Duncan stood panting over the corpse, frowning as if unsure what he had just done. A glow rose from the empty neck. For a moment it seemed to form a face, female, smiling -- then it rushed at Duncan and blew him backwards. Duncan was pinned, writhing, against a crate as lightning struck him. Most of the remaining windows of the warehouse shattered. The pipe Melander had been cuffed to burst open, releasing a brief blast of steam. Sparks popped from electrical outlets. Duncan threw his head back and screamed.

His cries lingered on the air several seconds after the last explosion. Then he sank to the ground, weeping, and curled into a ball.

Amanda started toward him at once, but Connor stopped her. "Leave him alone," he warned. "He needs time to adjust."

Amanda frowned worriedly at Duncan's huddled form, but nodded and turned instead to Joe. "Dawson. Are you all right?"

Joe unwrapped his arms from his head and looked about cautiously. "Yeah," he rasped. He opened the tear in his pants leg to show the gashed plastic underneath. The sword had scarred the steel frame of his prosthetic leg, but not broken it. Joe reached for his cane to get up, then stopped. The aluminum was sharply bent in the middle, where the sword had struck it. "Oh, not another one!" he groaned, and threw the ruined cane across the floor. He jerked his head in the direction of Melander's other victim. "Check on him."

The man with the gun was sprawled against one of the crates, his eyes wide and his hair standing on end. He had been dangerously close to the storm of the quickening. His left hand was clamped around his right forearm, and his face was drawn with pain. He looked familiar, but Joe couldn't quite make out his features in the dimness.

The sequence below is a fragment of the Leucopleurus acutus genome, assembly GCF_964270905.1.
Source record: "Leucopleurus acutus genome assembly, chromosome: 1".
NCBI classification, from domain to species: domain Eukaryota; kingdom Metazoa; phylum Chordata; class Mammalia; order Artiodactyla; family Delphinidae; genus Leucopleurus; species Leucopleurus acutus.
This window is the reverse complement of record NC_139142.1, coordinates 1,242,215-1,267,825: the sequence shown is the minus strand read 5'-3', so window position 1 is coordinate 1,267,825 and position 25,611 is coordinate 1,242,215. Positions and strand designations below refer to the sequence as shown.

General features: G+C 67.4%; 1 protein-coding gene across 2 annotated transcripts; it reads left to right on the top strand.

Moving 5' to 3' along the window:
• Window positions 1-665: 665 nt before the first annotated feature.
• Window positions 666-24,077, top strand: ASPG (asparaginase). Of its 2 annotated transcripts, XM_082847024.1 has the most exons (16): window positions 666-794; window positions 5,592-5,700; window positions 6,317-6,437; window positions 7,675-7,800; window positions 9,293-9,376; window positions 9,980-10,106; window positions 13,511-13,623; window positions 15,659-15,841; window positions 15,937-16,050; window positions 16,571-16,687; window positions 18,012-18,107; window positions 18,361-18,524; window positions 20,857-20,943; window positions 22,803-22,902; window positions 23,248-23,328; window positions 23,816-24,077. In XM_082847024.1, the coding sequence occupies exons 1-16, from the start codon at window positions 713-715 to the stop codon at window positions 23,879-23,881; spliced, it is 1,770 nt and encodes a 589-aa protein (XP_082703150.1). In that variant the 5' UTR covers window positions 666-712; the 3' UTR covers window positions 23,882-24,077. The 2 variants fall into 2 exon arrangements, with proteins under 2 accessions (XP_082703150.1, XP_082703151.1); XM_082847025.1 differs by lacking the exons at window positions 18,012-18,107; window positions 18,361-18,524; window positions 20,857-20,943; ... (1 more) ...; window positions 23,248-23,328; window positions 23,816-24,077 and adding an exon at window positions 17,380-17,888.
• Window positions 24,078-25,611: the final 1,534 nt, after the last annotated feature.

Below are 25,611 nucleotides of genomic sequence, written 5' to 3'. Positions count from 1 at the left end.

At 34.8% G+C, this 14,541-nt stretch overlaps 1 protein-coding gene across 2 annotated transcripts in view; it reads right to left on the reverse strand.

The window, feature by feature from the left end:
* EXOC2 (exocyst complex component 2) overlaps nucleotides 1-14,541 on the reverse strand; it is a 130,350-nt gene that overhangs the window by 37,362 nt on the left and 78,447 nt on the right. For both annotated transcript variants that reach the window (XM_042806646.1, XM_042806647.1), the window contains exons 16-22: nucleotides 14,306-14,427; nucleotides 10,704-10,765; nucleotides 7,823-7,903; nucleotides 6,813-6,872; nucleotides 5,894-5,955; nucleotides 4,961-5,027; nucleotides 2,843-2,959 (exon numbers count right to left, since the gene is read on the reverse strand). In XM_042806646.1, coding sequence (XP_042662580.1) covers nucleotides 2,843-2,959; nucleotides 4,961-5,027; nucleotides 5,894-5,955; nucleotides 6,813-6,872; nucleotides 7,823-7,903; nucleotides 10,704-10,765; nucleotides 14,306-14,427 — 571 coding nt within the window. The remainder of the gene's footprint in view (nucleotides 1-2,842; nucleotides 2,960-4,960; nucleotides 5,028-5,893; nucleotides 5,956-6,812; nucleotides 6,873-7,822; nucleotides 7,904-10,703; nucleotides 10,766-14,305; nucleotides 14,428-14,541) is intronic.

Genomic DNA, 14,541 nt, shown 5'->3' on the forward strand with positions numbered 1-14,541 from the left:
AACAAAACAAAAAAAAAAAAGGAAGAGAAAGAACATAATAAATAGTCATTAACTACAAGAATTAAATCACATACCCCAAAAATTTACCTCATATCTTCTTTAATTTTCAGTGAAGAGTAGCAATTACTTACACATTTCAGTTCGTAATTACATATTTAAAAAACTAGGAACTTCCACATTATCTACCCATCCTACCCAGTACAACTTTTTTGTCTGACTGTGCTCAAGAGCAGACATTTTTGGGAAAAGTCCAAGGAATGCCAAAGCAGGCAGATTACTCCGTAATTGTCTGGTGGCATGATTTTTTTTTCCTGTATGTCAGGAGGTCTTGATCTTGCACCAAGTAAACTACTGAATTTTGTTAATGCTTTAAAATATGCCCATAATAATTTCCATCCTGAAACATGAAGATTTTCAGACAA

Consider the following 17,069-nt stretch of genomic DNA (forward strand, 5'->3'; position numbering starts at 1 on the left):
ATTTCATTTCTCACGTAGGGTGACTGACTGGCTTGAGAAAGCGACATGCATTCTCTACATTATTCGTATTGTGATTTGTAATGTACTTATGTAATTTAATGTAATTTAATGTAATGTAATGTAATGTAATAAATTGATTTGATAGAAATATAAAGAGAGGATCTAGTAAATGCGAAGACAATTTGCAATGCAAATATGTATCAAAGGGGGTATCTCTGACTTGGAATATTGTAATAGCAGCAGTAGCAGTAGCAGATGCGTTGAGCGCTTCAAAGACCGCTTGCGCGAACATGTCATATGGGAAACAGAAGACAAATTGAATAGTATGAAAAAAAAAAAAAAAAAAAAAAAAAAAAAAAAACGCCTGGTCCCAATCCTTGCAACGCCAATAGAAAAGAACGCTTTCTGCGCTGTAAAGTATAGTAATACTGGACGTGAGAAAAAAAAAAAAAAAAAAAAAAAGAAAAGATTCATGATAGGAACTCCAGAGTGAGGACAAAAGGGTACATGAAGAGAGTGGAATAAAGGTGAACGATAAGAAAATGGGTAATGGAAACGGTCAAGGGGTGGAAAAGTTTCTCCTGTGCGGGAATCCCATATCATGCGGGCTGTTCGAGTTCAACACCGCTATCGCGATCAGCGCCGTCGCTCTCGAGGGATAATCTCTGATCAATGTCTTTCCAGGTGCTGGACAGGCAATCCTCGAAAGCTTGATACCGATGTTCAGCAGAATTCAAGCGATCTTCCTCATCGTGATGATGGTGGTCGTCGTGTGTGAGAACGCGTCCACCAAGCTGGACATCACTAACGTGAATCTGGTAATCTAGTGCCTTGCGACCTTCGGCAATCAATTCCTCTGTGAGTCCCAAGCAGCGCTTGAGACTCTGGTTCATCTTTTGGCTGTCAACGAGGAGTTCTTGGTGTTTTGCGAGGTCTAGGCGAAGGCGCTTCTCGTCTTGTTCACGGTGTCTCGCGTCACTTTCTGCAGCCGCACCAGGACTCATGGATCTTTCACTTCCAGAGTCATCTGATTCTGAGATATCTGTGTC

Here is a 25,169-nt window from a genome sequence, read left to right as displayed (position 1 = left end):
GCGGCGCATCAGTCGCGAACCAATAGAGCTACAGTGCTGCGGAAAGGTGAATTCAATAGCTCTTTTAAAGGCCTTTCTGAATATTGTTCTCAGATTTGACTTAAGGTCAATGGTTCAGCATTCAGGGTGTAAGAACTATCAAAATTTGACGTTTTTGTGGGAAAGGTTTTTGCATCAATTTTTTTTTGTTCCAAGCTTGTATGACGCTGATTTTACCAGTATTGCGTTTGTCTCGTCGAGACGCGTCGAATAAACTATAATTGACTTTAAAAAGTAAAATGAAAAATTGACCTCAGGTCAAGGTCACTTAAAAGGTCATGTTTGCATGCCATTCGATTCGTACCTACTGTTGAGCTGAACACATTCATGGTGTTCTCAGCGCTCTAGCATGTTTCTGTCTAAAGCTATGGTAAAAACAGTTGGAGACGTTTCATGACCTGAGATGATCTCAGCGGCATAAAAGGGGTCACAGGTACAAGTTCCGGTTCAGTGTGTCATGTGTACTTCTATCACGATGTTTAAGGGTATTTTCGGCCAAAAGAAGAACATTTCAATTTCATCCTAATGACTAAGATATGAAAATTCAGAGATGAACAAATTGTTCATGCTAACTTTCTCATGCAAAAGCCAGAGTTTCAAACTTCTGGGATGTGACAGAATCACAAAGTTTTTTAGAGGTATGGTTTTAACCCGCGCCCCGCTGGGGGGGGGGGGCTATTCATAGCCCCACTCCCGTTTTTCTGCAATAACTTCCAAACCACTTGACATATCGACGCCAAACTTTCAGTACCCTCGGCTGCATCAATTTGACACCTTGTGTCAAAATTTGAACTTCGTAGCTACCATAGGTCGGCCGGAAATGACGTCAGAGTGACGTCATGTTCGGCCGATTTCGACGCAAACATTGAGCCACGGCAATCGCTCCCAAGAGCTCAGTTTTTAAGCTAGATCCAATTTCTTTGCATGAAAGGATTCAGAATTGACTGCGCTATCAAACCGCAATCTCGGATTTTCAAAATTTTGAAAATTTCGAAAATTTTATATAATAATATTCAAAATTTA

"Let me see," said Connor, kneeling beside him.

"The cut's not deep," the man said. "I caught the back of the blade."

"He was more used to two-edged weapons," Connor pointed out as he peeled the concealing hand away.

"I think my elbow's shattered." The man leaned his head back and laughed with a touch of hysteria. "It wasn't good for much before, anyway."

Connor looked up. "We should get him to a hospital."

"Go on," Joe said. "I'll look after Duncan. I need a few minutes to get my leg on straight anyway."

"I'll stay too," Amanda offered.

"No, Connor may need help. Go."

Connor gave Joe a sharp glance, then looked at Duncan, still curled on the floor. "Dawson's right," he said slowly. "Give me a hand, will you?"

Together they helped the wounded man to his feet and led him out of the warehouse, Amanda casting frequent glances over her shoulder as they went.

When they were gone, Joe heaved an unhappy sigh and pulled himself to his feet with the support of a nearby crate. His leg was not badly twisted; he tugged at it a little to straighten it, then limped over to Duncan's side. The Immortal lay silent and still, only brief twitches showing that he was alive at all.

Joe retrieved Duncan's katana and leaned on it, waiting.


Part 12



Duncan was drowning in a sea of memories. They filled every orifice, blinding his eyes, stifling his mouth. He could not breathe. He could not coordinate his flailing limbs to escape. He could not guess which way the surface lay. The alien thoughts invaded him, possessed him, consumed him until he had no identity of his own . . . he was merely a part of the sea.



*Take control, Highlander.*